With its humongous N152billion and $386million recoveries in 2021, the Economic and Financial Crimes Commission (EFCC) is raising the bar as one of the boosters of Nigerian economy.
For an economy that is rising from the ashes of COVID-19 pandemic and its associated convulsions, an injection of N152billion and $386million into its covers, through recoveries, by the EFCC deserves more than a cursory look.
The EFCC, under the able watch of its Executive Chairman, Mr Abdulrasheed Bawa, is living to its billings as one of the most efficient and professional government agencies.
In the report of its operational activities in 2021, the leading anti-graft agency states that it “recovered the aggregate sum of N152, 088,698,751.64, $386,220,202.84, £1, 182,519.75, €156,246.76, 1,723,310.00 Saudi Riyal, 1,900.00 South African Rand, and 1, 400.00 Canadian Dollar between January and December 2021”. These recoveries, coming on the heels of the disconcerting COVID-19 troubles, are quite significant.
Speaking on the uniqueness of the recoveries, Bawa explained that the recoveries were both direct and indirect recoveries for the three tiers of government: Federal, State and Local and corporate organisations, institutions and individuals who were victims of fraudsters.
For all the beneficiaries of the recoveries, the efforts of the EFCC in recovering their money for them, are quite commendable. Some high-ranking officials of the federal government who spoke with this writer and who would not want to be named because they are not authorised to speak for the government, said that the recoveries were ” encouraging, credible and supportive of government’s efforts in raising funds from non- oil sources”. Another official also disclosed that, “Every recovery counts at this time. Federal government is relying on all revenue- generating agencies to get funds to execute its projects. The EFCC has shown that it could be relied upon in difficult times”.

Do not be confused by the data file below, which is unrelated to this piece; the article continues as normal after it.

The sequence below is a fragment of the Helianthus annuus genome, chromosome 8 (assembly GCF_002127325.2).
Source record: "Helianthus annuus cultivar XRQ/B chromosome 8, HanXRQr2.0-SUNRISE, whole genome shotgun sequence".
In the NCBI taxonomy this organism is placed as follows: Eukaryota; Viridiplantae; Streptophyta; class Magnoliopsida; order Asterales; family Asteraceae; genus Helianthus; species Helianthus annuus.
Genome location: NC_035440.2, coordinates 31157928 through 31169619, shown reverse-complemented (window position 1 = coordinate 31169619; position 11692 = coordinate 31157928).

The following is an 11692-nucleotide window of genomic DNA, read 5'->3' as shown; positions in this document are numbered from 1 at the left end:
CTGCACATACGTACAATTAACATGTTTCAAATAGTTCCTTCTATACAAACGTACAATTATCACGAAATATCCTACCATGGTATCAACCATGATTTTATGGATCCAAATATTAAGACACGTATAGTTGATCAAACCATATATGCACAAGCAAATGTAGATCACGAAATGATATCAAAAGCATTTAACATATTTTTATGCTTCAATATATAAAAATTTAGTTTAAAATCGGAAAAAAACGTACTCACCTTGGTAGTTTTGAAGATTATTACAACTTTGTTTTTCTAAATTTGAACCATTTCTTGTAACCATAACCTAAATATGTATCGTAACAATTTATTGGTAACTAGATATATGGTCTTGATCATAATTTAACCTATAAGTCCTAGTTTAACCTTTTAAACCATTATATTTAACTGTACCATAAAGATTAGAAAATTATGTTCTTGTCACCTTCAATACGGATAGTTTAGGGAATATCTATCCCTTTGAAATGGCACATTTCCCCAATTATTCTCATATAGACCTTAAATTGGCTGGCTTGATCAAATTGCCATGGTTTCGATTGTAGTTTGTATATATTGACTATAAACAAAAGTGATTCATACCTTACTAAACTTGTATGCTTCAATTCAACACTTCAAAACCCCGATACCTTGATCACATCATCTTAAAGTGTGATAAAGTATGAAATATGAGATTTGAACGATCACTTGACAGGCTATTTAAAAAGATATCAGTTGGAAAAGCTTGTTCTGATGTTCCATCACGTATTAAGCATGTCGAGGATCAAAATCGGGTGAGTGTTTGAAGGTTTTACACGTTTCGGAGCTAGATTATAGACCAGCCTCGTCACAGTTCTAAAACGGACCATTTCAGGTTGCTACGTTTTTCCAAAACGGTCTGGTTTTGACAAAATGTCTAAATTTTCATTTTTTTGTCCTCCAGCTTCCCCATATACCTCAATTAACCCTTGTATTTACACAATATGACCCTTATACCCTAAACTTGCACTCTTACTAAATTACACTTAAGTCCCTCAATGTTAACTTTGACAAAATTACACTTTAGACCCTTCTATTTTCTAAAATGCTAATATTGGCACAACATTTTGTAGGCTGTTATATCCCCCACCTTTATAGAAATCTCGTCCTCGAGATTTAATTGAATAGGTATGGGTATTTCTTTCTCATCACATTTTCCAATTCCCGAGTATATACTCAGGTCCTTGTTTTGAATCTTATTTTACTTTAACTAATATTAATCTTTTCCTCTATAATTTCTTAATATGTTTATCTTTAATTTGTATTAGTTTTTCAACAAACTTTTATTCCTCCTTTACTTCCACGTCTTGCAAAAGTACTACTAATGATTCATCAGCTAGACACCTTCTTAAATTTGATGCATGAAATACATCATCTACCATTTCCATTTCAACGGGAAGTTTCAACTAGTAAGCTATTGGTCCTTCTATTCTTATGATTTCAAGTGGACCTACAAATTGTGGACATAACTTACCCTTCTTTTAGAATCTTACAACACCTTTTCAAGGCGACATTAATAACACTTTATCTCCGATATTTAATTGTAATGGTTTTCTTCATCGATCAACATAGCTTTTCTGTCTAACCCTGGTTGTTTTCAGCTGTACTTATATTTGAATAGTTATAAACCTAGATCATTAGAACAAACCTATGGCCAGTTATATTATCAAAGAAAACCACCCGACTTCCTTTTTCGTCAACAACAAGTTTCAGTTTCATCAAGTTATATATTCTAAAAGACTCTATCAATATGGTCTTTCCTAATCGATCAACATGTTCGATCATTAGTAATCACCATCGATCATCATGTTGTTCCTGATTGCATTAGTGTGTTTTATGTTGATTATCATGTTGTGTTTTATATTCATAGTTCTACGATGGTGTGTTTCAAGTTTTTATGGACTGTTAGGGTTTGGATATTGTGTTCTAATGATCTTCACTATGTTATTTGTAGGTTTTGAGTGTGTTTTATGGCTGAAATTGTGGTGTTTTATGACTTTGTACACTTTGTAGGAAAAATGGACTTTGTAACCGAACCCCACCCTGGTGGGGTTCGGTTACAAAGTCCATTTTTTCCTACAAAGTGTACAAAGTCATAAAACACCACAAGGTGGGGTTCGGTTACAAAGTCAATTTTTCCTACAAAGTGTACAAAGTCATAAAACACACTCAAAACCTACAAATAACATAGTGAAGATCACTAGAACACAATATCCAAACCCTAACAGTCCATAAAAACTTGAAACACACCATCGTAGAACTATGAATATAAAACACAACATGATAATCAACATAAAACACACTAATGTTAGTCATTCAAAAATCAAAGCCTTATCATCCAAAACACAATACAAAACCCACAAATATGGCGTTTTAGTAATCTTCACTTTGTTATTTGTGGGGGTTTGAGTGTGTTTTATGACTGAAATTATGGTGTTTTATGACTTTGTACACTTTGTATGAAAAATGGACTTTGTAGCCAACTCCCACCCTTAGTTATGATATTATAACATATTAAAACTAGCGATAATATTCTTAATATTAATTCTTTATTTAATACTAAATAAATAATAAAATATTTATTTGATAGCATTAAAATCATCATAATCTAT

Incidentally, reports of the recoveries showed that four commands of the EFCC: Abuja, Lagos, Kaduna and Ibadan raked in much of the money. According to the EFCC: “Headquarters Operation in Abuja dominated the recoveries with N67, 249, 744, 994.89, $375,662,223.59 and £1,151,539.75. It is closely followed by the Lagos command which led the Naira recoveries with N70,315,611,260.52, $9,286,497.83 and £21,500.00.
The Kaduna zonal command emerged third in terms of Naira recoveries with a total sum of N3, 339,405,723.93 while the Ibadan zonal command took the same position in terms of Dollar recoveries to the tune of $387,385.00″. Several public affairs commentators that spoke on the issue gave a pat on the back to the EFCC.
One of them, Clement Baribove, expressed confidence in the EFCC for “combining its investigation and prosecutorial duties with recoveries and doing them diligently.
“We know the EFCC for its hard- hitting offensives against all manner of fraudsters, especially internet fraudsters in recent times. “This report of recoveries is heart- warming. It shows that the commission can be a Jack of all operations and still make good success of them. Its ability to combine investigation and prosecutorial activities with recoveries and doing them diligently are quite commendable”, he added.
But there are those that called out the EFCC over the propriety of where the recoveries are being kept, citing what they called “their uncertain warehousing”.
According to one of them, the EFCC should tell the public where the recovered funds are being kept, to assure the public of their “safe- keeping.
“We read in the newspapers and online platforms that the recoveries are for governments, institutions and individuals. Is the EFCC releasing the money to them or keeping them in its own account? We want to be sure that the recoveries are safe and kept away from those who may reloot them”, he said.
But another analyst and a journalist with The Nation newspaper has countered the above position, saying that, “Nigerians should commend the EFCC more and more for its relentless war on fraudsters in our midst. We have heard over and over again that recoveries are either released to the rightful owners of the funds or kept in the Consolidated Revenue Account of the Federal Government.”
He then said, “So, why would anyone be making issues with the warehousing of the funds? Well, I think the EFCC should do more in the area of publicity, advocacy and public awareness of its works. The commission has done well with such recoveries at such a time like this”.
The die seems to be cast. The preponderance of public opinion appears to favour more support for the Bawa- led administration, beyond what the operatives of the EFCC could offer. The coming months will definitely determine whether this train of thought will move the commission forward or not.